I agree with Solomn's post about the pros and cons of single player RPGs.

Like many others in the past, Byond could be more attractive if it had a good set of Single player RPGs (That aren't only NES related, few people want to make a 30 year old game.) It's also easier to create single player Byond games since the programmer doesn't have to think about balanced PvP, Classes/Professions, and Equipment.

It'd also be better because you can handle cutscenes (Without thinking about the other 5 guys in view) and he can make equipment purely beneficial to The Player instead of having to balance it for 4 different classes with unique builds. You could even add a 2 Player Co-op mode with new levels made for a duo or add a 4 Player brawl (You'd possibly have to consider player balance at that point.)

DivineTraveller wrote:
Solemn Architect wrote:
- Dungeons and Boss fights seem less epic, due to the fact that they are soloed, just like every other fight in the game.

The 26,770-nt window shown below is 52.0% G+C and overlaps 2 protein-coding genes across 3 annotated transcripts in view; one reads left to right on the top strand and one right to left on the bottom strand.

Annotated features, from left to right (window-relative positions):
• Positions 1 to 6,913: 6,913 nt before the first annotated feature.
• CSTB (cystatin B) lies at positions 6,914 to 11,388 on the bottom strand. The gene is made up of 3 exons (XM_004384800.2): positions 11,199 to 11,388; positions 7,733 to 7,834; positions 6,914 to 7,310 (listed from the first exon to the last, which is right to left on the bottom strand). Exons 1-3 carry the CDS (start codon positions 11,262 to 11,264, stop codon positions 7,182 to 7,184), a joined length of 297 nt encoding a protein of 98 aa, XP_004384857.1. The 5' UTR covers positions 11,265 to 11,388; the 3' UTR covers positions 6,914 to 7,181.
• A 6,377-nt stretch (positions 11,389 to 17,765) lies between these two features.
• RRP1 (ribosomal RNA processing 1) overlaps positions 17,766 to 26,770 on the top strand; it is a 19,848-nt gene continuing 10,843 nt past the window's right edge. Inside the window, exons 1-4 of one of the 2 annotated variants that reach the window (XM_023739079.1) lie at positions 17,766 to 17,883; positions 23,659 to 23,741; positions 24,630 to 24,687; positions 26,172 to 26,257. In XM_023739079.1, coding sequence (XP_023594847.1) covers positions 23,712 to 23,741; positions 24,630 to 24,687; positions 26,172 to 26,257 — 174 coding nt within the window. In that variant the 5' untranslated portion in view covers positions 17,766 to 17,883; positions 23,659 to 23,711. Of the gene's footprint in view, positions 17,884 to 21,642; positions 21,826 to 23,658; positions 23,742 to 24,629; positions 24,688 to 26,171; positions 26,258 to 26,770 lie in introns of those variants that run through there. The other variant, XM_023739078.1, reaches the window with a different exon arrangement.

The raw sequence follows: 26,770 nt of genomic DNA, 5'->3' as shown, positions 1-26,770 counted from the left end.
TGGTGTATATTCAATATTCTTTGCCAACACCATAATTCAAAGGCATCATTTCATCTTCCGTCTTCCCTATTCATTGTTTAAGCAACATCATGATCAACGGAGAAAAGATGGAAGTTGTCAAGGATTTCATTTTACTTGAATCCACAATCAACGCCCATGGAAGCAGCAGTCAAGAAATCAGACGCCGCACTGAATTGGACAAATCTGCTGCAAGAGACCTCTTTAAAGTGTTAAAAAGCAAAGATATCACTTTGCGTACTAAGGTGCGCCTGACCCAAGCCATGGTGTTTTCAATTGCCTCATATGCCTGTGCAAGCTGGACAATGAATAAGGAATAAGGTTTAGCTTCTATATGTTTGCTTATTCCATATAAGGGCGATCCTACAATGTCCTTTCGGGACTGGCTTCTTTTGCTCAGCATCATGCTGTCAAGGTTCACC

You can add NPC characters to aid the player, although it's still "solo" by definition of only one player playing (maybe you could allow friends to join using a different input device, like an xbox controller, as an npc, or perhaps make the game as super mario galaxy did, where you can have a second person cooperatively helping, but not making a huge impact on the game itself).

I'm also thinking about Drop in play, I'm reminded of Sonic the Hedgehog 2-3 on the genesis. Do you remember how Tails wasn't needed but he was beneficial, not to mention he could die over and over. You could almost say Tails was the better of the two with his flying ability and limitless lives (xD), but he was restricted movement wise to the player's view. It was a neat way to handle Co-op, it doesn't have much relation with an RPG yet I feel it was noteworthy with the sense of creating something different and fun that wasn't done previously.
Solomn Architect wrote:
Cons
- No one to play with, game may seem lonely.